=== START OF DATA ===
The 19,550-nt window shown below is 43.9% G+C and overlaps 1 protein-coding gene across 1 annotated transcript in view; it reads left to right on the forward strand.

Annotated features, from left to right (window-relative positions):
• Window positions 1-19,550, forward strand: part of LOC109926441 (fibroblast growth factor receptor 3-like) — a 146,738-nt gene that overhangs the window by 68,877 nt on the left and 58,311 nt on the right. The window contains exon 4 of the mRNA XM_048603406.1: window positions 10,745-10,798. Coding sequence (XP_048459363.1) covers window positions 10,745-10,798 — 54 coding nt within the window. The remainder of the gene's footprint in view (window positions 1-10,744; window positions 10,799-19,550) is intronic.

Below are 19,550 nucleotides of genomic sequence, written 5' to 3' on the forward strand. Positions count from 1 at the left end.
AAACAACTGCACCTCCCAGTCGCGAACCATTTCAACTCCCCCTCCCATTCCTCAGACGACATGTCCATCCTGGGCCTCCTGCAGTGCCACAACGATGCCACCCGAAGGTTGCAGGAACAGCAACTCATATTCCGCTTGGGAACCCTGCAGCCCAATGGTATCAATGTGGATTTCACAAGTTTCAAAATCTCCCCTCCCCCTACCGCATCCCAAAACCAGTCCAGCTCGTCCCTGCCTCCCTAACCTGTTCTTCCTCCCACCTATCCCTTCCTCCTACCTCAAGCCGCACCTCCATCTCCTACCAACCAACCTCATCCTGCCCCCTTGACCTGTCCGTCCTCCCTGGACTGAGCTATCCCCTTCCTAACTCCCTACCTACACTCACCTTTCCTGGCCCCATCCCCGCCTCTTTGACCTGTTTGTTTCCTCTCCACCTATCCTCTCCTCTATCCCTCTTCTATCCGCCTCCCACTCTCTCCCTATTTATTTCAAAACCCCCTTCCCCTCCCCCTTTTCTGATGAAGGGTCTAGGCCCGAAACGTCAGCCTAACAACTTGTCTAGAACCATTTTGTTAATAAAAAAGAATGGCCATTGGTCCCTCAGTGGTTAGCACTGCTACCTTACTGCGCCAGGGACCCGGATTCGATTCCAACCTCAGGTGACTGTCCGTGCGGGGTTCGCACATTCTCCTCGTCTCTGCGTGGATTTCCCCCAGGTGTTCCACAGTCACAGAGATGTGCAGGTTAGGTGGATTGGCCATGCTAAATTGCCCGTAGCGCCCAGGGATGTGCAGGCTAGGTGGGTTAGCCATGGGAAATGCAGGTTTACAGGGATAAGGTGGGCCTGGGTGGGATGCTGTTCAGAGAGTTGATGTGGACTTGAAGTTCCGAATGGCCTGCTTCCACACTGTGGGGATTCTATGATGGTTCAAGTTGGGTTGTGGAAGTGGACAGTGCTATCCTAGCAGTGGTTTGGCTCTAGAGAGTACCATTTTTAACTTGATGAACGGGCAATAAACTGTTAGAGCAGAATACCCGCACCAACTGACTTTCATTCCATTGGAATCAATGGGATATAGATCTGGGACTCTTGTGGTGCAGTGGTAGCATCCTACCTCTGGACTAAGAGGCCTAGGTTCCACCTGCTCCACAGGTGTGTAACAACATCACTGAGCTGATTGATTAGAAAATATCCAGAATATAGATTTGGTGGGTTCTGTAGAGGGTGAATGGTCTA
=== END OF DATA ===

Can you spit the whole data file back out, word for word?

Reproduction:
The 19,550-nt window shown below is 43.9% G+C and overlaps 1 protein-coding gene across 1 annotated transcript in view; it reads left to right on the forward strand.

Annotated features, from left to right (window-relative positions):
• Window positions 1-19,550, forward strand: part of LOC109926441 (fibroblast growth factor receptor 3-like) — a 146,738-nt gene that overhangs the window by 68,877 nt on the left and 58,311 nt on the right. The window contains exon 4 of the mRNA XM_048603406.1: window positions 10,745-10,798. Coding sequence (XP_048459363.1) covers window positions 10,745-10,798 — 54 coding nt within the window. The remainder of the gene's footprint in view (window positions 1-10,744; window positions 10,799-19,550) is intronic.

Below are 19,550 nucleotides of genomic sequence, written 5' to 3' on the forward strand. Positions count from 1 at the left end.
AAACAACTGCACCTCCCAGTCGCGAACCATTTCAACTCCCCCTCCCATTCCTCAGACGACATGTCCATCCTGGGCCTCCTGCAGTGCCACAACGATGCCACCCGAAGGTTGCAGGAACAGCAACTCATATTCCGCTTGGGAACCCTGCAGCCCAATGGTATCAATGTGGATTTCACAAGTTTCAAAATCTCCCCTCCCCCTACCGCATCCCAAAACCAGTCCAGCTCGTCCCTGCCTCCCTAACCTGTTCTTCCTCCCACCTATCCCTTCCTCCTACCTCAAGCCGCACCTCCATCTCCTACCAACCAACCTCATCCTGCCCCCTTGACCTGTCCGTCCTCCCTGGACTGAGCTATCCCCTTCCTAACTCCCTACCTACACTCACCTTTCCTGGCCCCATCCCCGCCTCTTTGACCTGTTTGTTTCCTCTCCACCTATCCTCTCCTCTATCCCTCTTCTATCCGCCTCCCACTCTCTCCCTATTTATTTCAAAACCCCCTTCCCCTCCCCCTTTTCTGATGAAGGGTCTAGGCCCGAAACGTCAGCCTAACAACTTGTCTAGAACCATTTTGTTAATAAAAAAGAATGGCCATTGGTCCCTCAGTGGTTAGCACTGCTACCTTACTGCGCCAGGGACCCGGATTCGATTCCAACCTCAGGTGACTGTCCGTGCGGGGTTCGCACATTCTCCTCGTCTCTGCGTGGATTTCCCCCAGGTGTTCCACAGTCACAGAGATGTGCAGGTTAGGTGGATTGGCCATGCTAAATTGCCCGTAGCGCCCAGGGATGTGCAGGCTAGGTGGGTTAGCCATGGGAAATGCAGGTTTACAGGGATAAGGTGGGCCTGGGTGGGATGCTGTTCAGAGAGTTGATGTGGACTTGAAGTTCCGAATGGCCTGCTTCCACACTGTGGGGATTCTATGATGGTTCAAGTTGGGTTGTGGAAGTGGACAGTGCTATCCTAGCAGTGGTTTGGCTCTAGAGAGTACCATTTTTAACTTGATGAACGGGCAATAAACTGTTAGAGCAGAATACCCGCACCAACTGACTTTCATTCCATTGGAATCAATGGGATATAGATCTGGGACTCTTGTGGTGCAGTGGTAGCATCCTACCTCTGGACTAAGAGGCCTAGGTTCCACCTGCTCCACAGGTGTGTAACAACATCACTGAGCTGATTGATTAGAAAATATCCAGAATATAGATTTGGTGGGTTCTGTAGAGGGTGAATGGTCTA